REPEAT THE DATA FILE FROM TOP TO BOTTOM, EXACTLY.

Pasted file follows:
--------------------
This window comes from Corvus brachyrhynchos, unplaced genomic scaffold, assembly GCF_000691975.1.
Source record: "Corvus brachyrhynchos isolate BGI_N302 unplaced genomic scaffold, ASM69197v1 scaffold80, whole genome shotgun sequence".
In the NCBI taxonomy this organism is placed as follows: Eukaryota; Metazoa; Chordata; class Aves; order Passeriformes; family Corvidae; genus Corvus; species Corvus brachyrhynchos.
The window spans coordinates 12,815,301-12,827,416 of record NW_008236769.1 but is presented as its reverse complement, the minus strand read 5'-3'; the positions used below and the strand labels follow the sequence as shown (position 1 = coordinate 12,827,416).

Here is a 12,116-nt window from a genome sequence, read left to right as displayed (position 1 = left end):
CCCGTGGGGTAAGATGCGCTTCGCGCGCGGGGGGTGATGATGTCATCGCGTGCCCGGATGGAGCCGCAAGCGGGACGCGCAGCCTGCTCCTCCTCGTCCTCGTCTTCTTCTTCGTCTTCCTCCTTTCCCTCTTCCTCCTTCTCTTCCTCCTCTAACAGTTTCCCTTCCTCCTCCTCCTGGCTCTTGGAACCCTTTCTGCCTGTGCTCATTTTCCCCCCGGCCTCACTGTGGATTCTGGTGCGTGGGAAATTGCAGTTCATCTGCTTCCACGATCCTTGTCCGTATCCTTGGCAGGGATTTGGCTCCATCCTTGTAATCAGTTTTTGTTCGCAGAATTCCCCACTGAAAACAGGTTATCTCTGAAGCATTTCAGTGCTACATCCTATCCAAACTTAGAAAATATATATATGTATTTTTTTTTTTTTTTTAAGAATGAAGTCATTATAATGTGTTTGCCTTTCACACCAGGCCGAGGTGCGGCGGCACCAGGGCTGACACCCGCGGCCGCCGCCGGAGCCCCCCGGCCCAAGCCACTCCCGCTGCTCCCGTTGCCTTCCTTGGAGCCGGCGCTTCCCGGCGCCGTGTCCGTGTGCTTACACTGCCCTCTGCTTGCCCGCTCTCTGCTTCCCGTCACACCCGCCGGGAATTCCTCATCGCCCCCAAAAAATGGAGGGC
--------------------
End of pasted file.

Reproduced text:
This window comes from Corvus brachyrhynchos, unplaced genomic scaffold, assembly GCF_000691975.1.
Source record: "Corvus brachyrhynchos isolate BGI_N302 unplaced genomic scaffold, ASM69197v1 scaffold80, whole genome shotgun sequence".
In the NCBI taxonomy this organism is placed as follows: Eukaryota; Metazoa; Chordata; class Aves; order Passeriformes; family Corvidae; genus Corvus; species Corvus brachyrhynchos.
The window spans coordinates 12,815,301-12,827,416 of record NW_008236769.1 but is presented as its reverse complement, the minus strand read 5'-3'; the positions used below and the strand labels follow the sequence as shown (position 1 = coordinate 12,827,416).

Here is a 12,116-nt window from a genome sequence, read left to right as displayed (position 1 = left end):
CCCGTGGGGTAAGATGCGCTTCGCGCGCGGGGGGTGATGATGTCATCGCGTGCCCGGATGGAGCCGCAAGCGGGACGCGCAGCCTGCTCCTCCTCGTCCTCGTCTTCTTCTTCGTCTTCCTCCTTTCCCTCTTCCTCCTTCTCTTCCTCCTCTAACAGTTTCCCTTCCTCCTCCTCCTGGCTCTTGGAACCCTTTCTGCCTGTGCTCATTTTCCCCCCGGCCTCACTGTGGATTCTGGTGCGTGGGAAATTGCAGTTCATCTGCTTCCACGATCCTTGTCCGTATCCTTGGCAGGGATTTGGCTCCATCCTTGTAATCAGTTTTTGTTCGCAGAATTCCCCACTGAAAACAGGTTATCTCTGAAGCATTTCAGTGCTACATCCTATCCAAACTTAGAAAATATATATATGTATTTTTTTTTTTTTTTTAAGAATGAAGTCATTATAATGTGTTTGCCTTTCACACCAGGCCGAGGTGCGGCGGCACCAGGGCTGACACCCGCGGCCGCCGCCGGAGCCCCCCGGCCCAAGCCACTCCCGCTGCTCCCGTTGCCTTCCTTGGAGCCGGCGCTTCCCGGCGCCGTGTCCGTGTGCTTACACTGCCCTCTGCTTGCCCGCTCTCTGCTTCCCGTCACACCCGCCGGGAATTCCTCATCGCCCCCAAAAAATGGAGGGC